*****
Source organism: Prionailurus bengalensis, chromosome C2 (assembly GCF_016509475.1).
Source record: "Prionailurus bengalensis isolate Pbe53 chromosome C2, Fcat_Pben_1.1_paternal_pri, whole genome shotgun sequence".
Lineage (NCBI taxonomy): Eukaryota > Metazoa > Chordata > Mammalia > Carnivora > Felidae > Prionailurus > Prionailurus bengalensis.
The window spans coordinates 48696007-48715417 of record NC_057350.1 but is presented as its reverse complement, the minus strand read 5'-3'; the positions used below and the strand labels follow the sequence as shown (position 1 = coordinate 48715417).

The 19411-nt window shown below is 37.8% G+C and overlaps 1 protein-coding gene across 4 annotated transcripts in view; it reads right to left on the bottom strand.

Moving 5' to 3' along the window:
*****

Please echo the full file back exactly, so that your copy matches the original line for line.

Source organism: Prionailurus bengalensis, chromosome C2 (assembly GCF_016509475.1).
Source record: "Prionailurus bengalensis isolate Pbe53 chromosome C2, Fcat_Pben_1.1_paternal_pri, whole genome shotgun sequence".
Lineage (NCBI taxonomy): Eukaryota > Metazoa > Chordata > Mammalia > Carnivora > Felidae > Prionailurus > Prionailurus bengalensis.
The window spans coordinates 48696007-48715417 of record NC_057350.1 but is presented as its reverse complement, the minus strand read 5'-3'; the positions used below and the strand labels follow the sequence as shown (position 1 = coordinate 48715417).

The 19411-nt window shown below is 37.8% G+C and overlaps 1 protein-coding gene across 4 annotated transcripts in view; it reads right to left on the bottom strand.

Moving 5' to 3' along the window: